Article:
Estimate of the intrinsic value of Otis Worldwide Corporation (NYSE: OTIS)
Does Otis Worldwide Corporation (NYSE: OTIS) share price in December reflect its true value? Today we’re going to estimate the intrinsic value of the stock by projecting its future cash flows and then discounting them to today’s value. We will use the Discounted Cash Flow (DCF) model on this occasion. There really isn’t much to do, although it might seem quite complex.
We generally think of a business’s value as the present value of all the cash it will generate in the future. However, a DCF is only one evaluation measure among many, and it is not without its flaws. For those who are passionate about equity analysis, the Simply Wall St analysis template here may be something of interest to you.
What is the estimated valuation?
We use the 2-step growth model, which simply means that we take into account two stages of business growth. During the initial period, the business can have a higher growth rate, and the second stage is usually assumed to have a stable growth rate. First, we need to estimate the cash flow of the business over the next ten years. Where possible, we use analyst estimates, but when these are not available, we extrapolate the previous free cash flow (FCF) from the last estimate or stated value. We assume that companies with decreasing free cash flow will slow their rate of contraction, and companies with increasing free cash flow will see their growth rate slow during this period. We do this to reflect the fact that growth tends to slow down more in the early years than in subsequent years.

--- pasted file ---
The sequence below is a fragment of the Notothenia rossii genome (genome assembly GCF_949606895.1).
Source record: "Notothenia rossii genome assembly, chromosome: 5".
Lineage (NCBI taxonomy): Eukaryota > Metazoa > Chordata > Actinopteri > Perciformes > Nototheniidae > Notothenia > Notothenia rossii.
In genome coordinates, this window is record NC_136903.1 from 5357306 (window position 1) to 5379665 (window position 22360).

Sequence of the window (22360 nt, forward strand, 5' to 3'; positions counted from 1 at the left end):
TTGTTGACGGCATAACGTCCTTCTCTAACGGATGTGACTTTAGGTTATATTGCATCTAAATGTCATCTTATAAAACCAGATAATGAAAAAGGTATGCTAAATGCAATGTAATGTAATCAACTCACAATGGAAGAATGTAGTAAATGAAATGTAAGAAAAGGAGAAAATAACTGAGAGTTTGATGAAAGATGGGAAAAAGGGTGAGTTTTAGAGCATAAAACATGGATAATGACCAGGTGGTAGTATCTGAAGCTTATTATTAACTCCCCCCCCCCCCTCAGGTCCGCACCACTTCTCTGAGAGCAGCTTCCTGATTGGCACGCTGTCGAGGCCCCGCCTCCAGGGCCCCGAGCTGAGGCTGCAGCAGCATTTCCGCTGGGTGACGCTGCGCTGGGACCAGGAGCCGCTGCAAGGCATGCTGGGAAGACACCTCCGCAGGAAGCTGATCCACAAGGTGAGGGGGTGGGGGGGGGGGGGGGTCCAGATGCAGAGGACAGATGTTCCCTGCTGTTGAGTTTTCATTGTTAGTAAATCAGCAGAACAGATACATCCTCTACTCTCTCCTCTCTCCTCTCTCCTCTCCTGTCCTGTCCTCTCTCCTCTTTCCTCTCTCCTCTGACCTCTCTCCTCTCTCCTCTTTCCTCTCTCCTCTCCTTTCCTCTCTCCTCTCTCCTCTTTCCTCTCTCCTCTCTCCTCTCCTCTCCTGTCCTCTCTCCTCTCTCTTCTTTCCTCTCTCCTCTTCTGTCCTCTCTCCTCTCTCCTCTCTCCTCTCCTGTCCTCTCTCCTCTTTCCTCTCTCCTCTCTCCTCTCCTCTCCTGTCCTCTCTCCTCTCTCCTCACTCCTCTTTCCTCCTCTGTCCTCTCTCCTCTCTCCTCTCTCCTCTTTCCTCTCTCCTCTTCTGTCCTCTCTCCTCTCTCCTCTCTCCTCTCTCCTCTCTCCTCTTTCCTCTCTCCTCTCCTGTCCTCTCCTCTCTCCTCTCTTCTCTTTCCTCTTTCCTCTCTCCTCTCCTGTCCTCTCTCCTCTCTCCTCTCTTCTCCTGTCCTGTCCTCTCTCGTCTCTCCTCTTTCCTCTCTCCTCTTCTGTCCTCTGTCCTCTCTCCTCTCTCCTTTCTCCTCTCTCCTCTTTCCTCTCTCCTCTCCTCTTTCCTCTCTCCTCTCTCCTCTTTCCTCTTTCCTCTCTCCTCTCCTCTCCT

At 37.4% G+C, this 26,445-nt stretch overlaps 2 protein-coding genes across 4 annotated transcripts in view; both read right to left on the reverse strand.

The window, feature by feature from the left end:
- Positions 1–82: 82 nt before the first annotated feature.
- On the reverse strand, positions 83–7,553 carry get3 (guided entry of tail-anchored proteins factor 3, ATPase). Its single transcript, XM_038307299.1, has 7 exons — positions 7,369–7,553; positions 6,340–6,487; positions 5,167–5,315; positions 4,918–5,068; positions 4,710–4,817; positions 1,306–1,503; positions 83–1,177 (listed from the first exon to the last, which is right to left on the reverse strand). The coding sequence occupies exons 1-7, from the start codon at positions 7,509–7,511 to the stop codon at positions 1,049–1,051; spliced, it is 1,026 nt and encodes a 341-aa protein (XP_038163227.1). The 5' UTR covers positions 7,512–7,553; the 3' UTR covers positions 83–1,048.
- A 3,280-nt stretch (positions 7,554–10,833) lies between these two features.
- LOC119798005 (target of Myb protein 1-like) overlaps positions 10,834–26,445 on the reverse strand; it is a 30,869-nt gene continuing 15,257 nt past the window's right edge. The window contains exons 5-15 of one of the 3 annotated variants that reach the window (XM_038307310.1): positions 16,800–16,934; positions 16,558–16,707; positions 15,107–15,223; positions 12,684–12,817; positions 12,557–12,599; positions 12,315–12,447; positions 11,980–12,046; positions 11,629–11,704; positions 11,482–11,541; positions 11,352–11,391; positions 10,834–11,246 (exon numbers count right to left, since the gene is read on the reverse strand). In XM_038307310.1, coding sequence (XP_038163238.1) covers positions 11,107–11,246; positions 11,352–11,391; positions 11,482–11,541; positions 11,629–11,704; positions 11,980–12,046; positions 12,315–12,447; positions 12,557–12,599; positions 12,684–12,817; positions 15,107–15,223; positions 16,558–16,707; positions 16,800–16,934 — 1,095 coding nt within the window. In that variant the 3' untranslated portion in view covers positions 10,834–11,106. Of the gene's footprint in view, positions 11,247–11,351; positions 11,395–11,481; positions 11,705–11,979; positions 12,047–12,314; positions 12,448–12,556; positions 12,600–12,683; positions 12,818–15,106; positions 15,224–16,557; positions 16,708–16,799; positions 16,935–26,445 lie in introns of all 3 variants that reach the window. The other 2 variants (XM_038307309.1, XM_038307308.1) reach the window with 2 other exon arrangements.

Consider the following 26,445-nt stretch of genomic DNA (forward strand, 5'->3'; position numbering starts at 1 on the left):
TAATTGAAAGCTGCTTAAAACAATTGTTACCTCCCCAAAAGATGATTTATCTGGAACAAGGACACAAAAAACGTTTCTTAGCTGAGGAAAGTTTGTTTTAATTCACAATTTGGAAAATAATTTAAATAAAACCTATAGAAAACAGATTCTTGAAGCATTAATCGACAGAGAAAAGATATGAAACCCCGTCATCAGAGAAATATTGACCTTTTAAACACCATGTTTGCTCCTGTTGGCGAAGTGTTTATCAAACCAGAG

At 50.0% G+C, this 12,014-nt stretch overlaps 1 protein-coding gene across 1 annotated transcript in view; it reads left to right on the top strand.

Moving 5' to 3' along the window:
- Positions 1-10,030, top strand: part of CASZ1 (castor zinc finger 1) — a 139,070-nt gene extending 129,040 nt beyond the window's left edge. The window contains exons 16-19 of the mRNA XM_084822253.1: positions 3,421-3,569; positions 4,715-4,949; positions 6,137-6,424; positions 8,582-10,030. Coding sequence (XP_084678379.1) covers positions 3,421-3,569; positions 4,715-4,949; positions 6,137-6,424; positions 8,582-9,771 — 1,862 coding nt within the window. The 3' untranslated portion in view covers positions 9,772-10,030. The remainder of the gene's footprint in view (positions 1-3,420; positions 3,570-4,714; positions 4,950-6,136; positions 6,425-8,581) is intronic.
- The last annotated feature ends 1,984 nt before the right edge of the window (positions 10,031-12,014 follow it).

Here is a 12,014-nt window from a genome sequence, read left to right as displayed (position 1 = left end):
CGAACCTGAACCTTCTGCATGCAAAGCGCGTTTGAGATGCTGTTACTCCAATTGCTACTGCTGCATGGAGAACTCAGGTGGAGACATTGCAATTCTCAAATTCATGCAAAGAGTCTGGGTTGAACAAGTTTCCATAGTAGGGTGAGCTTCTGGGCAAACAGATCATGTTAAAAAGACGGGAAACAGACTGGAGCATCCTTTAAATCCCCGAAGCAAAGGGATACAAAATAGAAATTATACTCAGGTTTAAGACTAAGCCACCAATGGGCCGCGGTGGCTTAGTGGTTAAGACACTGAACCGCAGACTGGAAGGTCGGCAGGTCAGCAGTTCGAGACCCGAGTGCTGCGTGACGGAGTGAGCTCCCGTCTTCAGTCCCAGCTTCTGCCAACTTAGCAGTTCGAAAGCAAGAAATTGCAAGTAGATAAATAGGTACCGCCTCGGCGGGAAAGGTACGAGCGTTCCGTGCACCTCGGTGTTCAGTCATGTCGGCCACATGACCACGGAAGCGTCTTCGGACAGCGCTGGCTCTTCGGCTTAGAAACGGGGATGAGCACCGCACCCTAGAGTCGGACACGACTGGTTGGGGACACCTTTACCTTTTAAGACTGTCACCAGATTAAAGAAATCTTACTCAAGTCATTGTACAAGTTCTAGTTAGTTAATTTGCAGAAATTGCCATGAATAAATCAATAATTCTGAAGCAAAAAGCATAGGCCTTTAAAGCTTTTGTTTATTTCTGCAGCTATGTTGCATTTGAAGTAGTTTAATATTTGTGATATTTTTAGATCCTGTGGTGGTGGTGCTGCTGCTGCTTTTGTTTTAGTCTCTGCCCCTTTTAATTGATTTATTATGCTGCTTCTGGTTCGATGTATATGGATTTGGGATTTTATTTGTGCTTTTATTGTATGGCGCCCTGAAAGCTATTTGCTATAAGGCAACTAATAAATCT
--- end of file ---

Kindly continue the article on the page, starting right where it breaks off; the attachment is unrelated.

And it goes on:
A DCF is based on the idea that a dollar in the future is worth less than a dollar today, and therefore the sum of those future cash flows is then discounted to today’s value. :
10-year Free Cash Flow (FCF) estimate
|Leverage FCF ($, Millions)||US $ 1.55 billion||US $ 1.68 billion||US $ 1.71 billion||US $ 1.74 billion||$ 1.78 billion||US $ 1.81 billion||US $ 1.85 billion||US $ 1.88 billion||US $ 1.92 billion||US $ 1.96 billion|
|Source of estimated growth rate||Analyst x9||Analyst x7||East @ 1.89%||Est @ 1.91%||Est @ 1.92%||East @ 1.93%||Est @ 1.94%||Est @ 1.95%||Est @ 1.95%||Est @ 1.95%|
|Present value (in millions of dollars) discounted at 6.9%||US $ 1.4k||US $ 1.5k||US $ 1.4k||1.3k USD||1.3k USD||US $ 1.2k||US $ 1.2k||US $ 1.1k||US $ 1.1k||US $ 1.0k|
(“East” = FCF growth rate estimated by Simply Wall St)
10-year present value of cash flows (PVCF) = US $ 12 billion
We now need to calculate the Terminal Value, which takes into account all future cash flows after this ten year period. For a number of reasons, a very conservative growth rate is used that cannot exceed that of a country’s GDP growth. In this case, we used the 5-year average of the 10-year government bond yield (2.0%) to estimate future growth. Similar to the 10-year “growth” period, we discount future cash flows to their present value, using a cost of equity of 6.9%.
Terminal value (TV)= FCF2031 × (1 + g) ÷ (r – g) = US $ 2.0B × (1 + 2.0%) ÷ (6.9% – 2.0%) = US $ 40B